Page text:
Orascom Construction

What is it?

The water wing of the dual-listed Cairo-headquartered construction company, which builds, owns and operates water and wastewater treatment facilities directly, as well as carrying out work through subsidiaries in the US, Italy and Belgium.

What has it done?

2017 marked the year that Orascom’s global contracting heft paid off in spades in the water sector. As the leading light of the renaissance in water infrastructure in Egypt, the importance of the role the company is playing in one of the world’s most dynamic – and most fragile – water markets cannot be overstated.

What makes it special?

Orascom’s water business enjoyed a record year in 2017, securing contracts for treatment plants with a combined capacity of 1.9 million m3/d, including the massive Abu Rawash wastewater treatment plant, which will serve 6 million people.

The company also provided the heavy lifting behind the desalination revolution that is sweeping Egypt, pushing out massive projects at Galalah and East Port Said that offer brand-new water resourcing options, and helping to build from scratch a desalination industry in a country that had until recently hardly given it a second thought.


Playing a leading role in the revitalisation of Egypt’s water and wastewater infrastructure, Orascom is spearheading the country’s drive for water independence at a time when the cross-border dispute over access to the Nile has put the country’s water infrastructure in the international spotlight as never before.



What is it?

The stock exchange-listed water and sanitation specialist serving 27.8 million people in the Brazilian state of São Paulo.

What has it done?

2017 was the year when Sabesp’s efforts to secure its long-term future – both financially and operationally – proved beyond doubt that the company is in a league of its own among emerging market water utilities.

What makes it special?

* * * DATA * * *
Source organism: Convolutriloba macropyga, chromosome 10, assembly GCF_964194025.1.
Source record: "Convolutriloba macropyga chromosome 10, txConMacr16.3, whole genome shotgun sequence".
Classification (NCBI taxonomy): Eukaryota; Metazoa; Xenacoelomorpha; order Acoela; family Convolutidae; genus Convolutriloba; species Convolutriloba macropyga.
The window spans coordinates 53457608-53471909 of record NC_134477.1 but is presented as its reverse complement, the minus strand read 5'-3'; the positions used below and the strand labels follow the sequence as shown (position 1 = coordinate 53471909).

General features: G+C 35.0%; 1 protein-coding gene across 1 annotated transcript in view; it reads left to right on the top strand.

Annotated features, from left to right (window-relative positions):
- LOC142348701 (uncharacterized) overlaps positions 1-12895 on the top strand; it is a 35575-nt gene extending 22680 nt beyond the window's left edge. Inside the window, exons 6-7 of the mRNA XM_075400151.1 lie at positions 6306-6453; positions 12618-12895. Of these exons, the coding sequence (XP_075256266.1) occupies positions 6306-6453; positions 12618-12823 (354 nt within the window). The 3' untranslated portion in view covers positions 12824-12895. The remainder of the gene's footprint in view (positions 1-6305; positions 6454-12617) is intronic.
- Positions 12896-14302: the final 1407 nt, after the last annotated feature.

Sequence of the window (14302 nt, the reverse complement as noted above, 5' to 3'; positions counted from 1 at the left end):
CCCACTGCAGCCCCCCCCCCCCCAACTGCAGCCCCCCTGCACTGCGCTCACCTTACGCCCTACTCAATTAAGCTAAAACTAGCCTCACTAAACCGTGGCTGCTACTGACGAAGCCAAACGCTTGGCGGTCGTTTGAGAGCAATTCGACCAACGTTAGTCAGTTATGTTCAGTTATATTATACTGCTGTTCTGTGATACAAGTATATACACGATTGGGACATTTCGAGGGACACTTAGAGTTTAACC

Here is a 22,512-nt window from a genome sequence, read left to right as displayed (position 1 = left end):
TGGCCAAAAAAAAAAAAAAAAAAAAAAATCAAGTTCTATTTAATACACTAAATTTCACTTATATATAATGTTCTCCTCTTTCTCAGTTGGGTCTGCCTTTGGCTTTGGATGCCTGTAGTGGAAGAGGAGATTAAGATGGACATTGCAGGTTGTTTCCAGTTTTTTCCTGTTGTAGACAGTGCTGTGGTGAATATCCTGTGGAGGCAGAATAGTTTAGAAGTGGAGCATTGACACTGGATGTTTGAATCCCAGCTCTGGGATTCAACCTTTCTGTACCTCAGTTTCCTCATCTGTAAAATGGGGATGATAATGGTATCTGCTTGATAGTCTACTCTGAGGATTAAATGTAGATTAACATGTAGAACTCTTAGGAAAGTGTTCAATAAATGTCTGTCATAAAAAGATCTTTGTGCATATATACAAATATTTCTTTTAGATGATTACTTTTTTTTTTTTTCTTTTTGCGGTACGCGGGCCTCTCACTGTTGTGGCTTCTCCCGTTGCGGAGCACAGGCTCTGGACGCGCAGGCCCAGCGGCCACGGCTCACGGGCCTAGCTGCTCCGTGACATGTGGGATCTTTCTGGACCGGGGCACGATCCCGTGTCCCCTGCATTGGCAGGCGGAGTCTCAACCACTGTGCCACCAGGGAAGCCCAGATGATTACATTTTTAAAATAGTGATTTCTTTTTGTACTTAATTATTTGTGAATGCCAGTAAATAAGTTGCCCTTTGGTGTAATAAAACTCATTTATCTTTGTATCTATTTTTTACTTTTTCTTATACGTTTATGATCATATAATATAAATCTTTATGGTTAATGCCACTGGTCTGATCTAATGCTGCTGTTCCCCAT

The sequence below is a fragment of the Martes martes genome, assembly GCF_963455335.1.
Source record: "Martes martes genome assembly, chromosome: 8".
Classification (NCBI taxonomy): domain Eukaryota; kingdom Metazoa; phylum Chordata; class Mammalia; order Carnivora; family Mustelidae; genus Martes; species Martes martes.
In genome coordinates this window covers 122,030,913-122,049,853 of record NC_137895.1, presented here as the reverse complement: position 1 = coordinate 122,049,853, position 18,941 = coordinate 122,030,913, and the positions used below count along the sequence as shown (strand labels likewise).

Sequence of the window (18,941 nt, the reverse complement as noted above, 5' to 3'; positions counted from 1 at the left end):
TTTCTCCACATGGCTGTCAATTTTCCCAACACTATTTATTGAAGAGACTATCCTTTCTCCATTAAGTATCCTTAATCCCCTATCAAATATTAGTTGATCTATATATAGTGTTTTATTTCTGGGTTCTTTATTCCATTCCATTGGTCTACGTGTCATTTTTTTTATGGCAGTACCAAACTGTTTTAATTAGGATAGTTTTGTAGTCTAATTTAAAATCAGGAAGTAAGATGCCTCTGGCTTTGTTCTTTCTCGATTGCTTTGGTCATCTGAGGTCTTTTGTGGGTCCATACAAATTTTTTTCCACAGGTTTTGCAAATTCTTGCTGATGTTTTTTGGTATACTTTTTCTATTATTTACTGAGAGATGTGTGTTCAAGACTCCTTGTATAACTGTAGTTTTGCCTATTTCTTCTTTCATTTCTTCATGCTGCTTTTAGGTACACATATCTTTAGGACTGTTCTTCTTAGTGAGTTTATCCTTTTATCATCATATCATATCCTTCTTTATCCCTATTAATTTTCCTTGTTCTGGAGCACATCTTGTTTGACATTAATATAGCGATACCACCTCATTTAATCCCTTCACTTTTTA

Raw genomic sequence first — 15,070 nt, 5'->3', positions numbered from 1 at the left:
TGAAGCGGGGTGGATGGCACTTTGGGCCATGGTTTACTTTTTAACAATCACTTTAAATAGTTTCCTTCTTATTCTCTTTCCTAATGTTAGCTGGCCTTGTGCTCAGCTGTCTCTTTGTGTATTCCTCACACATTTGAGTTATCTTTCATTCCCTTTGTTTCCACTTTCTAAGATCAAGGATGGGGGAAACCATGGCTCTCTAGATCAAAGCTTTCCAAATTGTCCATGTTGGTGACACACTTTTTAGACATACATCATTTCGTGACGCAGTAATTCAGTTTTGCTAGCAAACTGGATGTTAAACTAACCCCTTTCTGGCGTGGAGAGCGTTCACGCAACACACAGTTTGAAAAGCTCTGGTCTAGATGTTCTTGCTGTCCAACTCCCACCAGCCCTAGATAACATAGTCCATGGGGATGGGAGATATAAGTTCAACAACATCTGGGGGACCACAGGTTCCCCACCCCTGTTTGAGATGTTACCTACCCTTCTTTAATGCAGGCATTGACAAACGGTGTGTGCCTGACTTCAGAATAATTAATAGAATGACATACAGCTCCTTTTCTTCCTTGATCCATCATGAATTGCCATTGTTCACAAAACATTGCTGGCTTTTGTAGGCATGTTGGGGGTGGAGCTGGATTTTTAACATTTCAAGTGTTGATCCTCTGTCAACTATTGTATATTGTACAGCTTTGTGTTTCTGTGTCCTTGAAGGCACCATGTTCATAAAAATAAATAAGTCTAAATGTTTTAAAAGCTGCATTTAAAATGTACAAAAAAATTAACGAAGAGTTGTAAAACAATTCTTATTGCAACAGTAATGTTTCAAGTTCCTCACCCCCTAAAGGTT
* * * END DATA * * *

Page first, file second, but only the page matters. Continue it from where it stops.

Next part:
As the de facto life support machine for one of the most densely populated areas in Latin America, Sabesp’s response to the recent 1-in-250-year drought was measured, calm, and ruthlessly effective. Rigorously enforced price signals helped cut consumption by 20%, while a transparent outreach programme helped avoid social unrest and minimised the threat to public health.

Under the leadership of CEO Jerson Kelman, Sabesp has transformed itself from a water utility running on empty to a model of long-term resilience. By boosting its water resourcing options through a series of ingenious inter-basin connections, Sabesp has successfully insured itself and millions of paulistanos against the next mega-drought.


With water consumption remaining up to 14% lower than it was before the drought, and the future protection of its watersheds enhanced by the planting of 1 million trees over the next ten years, long-term impacts lie at the heart of everything that Sabesp does. Having already bounced back from a short-term earnings dip as a result of the crisis, skilful tariff negotiations last year look to have resulted in a favourable settlement which will ensure the company is able to deliver a quality service well into the future.


The Global Water Awards 2018 is proudly sponsored by:

Evoqua logo, links to Evoqua homepage